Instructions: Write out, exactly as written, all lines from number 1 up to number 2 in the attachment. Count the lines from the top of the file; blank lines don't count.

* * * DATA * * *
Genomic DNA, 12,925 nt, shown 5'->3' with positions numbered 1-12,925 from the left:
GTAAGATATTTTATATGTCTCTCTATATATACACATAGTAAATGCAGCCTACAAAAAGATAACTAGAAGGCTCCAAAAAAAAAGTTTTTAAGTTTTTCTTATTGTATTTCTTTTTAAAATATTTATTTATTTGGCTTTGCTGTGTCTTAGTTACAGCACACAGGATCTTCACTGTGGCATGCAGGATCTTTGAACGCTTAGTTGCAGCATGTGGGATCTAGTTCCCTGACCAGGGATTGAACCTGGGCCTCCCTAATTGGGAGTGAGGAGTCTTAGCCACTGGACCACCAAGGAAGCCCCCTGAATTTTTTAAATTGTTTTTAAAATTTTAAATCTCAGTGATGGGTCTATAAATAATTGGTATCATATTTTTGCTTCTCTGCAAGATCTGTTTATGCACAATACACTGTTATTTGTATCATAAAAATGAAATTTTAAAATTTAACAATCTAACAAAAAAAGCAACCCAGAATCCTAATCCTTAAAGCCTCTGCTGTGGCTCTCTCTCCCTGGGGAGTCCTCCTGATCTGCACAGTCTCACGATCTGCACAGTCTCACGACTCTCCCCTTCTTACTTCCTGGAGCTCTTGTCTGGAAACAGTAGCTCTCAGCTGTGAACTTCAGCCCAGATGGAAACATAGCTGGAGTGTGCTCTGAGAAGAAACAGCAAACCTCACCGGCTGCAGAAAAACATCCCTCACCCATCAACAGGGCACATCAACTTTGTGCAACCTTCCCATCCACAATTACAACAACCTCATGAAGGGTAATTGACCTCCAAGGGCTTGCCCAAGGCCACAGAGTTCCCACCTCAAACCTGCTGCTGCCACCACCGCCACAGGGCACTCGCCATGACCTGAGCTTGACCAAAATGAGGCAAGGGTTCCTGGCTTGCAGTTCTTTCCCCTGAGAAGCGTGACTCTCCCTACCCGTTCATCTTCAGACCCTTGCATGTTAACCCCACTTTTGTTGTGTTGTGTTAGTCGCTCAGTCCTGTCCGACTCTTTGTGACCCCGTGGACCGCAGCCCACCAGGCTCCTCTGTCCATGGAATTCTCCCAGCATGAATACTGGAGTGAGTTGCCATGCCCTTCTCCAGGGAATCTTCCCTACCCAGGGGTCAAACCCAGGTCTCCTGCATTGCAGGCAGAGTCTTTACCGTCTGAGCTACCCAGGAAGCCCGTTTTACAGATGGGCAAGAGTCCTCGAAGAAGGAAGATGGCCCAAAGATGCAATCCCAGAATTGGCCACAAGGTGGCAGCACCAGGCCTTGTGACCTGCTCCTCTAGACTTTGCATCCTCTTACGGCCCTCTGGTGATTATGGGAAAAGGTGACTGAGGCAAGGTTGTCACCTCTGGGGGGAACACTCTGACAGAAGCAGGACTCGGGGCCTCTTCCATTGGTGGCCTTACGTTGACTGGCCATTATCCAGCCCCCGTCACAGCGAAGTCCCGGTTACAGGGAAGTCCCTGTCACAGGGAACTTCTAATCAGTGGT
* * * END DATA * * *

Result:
Genomic DNA, 12,925 nt, shown 5'->3' with positions numbered 1-12,925 from the left:
GTAAGATATTTTATATGTCTCTCTATATATACACATAGTAAATGCAGCCTACAAAAAGATAACTAGAAGGCTCCAAAAAAAAAGTTTTTAAGTTTTTCTTATTGTATTTCTTTTTAAAATATTTATTTATTTGGCTTTGCTGTGTCTTAGTTACAGCACACAGGATCTTCACTGTGGCATGCAGGATCTTTGAACGCTTAGTTGCAGCATGTGGGATCTAGTTCCCTGACCAGGGATTGAACCTGGGCCTCCCTAATTGGGAGTGAGGAGTCTTAGCCACTGGACCACCAAGGAAGCCCCCTGAATTTTTTAAATTGTTTTTAAAATTTTAAATCTCAGTGATGGGTCTATAAATAATTGGTATCATATTTTTGCTTCTCTGCAAGATCTGTTTATGCACAATACACTGTTATTTGTATCATAAAAATGAAATTTTAAAATTTAACAATCTAACAAAAAAAGCAACCCAGAATCCTAATCCTTAAAGCCTCTGCTGTGGCTCTCTCTCCCTGGGGAGTCCTCCTGATCTGCACAGTCTCACGATCTGCACAGTCTCACGACTCTCCCCTTCTTACTTCCTGGAGCTCTTGTCTGGAAACAGTAGCTCTCAGCTGTGAACTTCAGCCCAGATGGAAACATAGCTGGAGTGTGCTCTGAGAAGAAACAGCAAACCTCACCGGCTGCAGAAAAACATCCCTCACCCATCAACAGGGCACATCAACTTTGTGCAACCTTCCCATCCACAATTACAACAACCTCATGAAGGGTAATTGACCTCCAAGGGCTTGCCCAAGGCCACAGAGTTCCCACCTCAAACCTGCTGCTGCCACCACCGCCACAGGGCACTCGCCATGACCTGAGCTTGACCAAAATGAGGCAAGGGTTCCTGGCTTGCAGTTCTTTCCCCTGAGAAGCGTGACTCTCCCTACCCGTTCATCTTCAGACCCTTGCATGTTAACCCCACTTTTGTTGTGTTGTGTTAGTCGCTCAGTCCTGTCCGACTCTTTGTGACCCCGTGGACCGCAGCCCACCAGGCTCCTCTGTCCATGGAATTCTCCCAGCATGAATACTGGAGTGAGTTGCCATGCCCTTCTCCAGGGAATCTTCCCTACCCAGGGGTCAAACCCAGGTCTCCTGCATTGCAGGCAGAGTCTTTACCGTCTGAGCTACCCAGGAAGCCCGTTTTACAGATGGGCAAGAGTCCTCGAAGAAGGAAGATGGCCCAAAGATGCAATCCCAGAATTGGCCACAAGGTGGCAGCACCAGGCCTTGTGACCTGCTCCTCTAGACTTTGCATCCTCTTACGGCCCTCTGGTGATTATGGGAAAAGGTGACTGAGGCAAGGTTGTCACCTCTGGGGGGAACACTCTGACAGAAGCAGGACTCGGGGCCTCTTCCATTGGTGGCCTTACGTTGACTGGCCATTATCCAGCCCCCGTCACAGCGAAGTCCCGGTTACAGGGAAGTCCCTGTCACAGGGAACTTCTAATCAGTGGT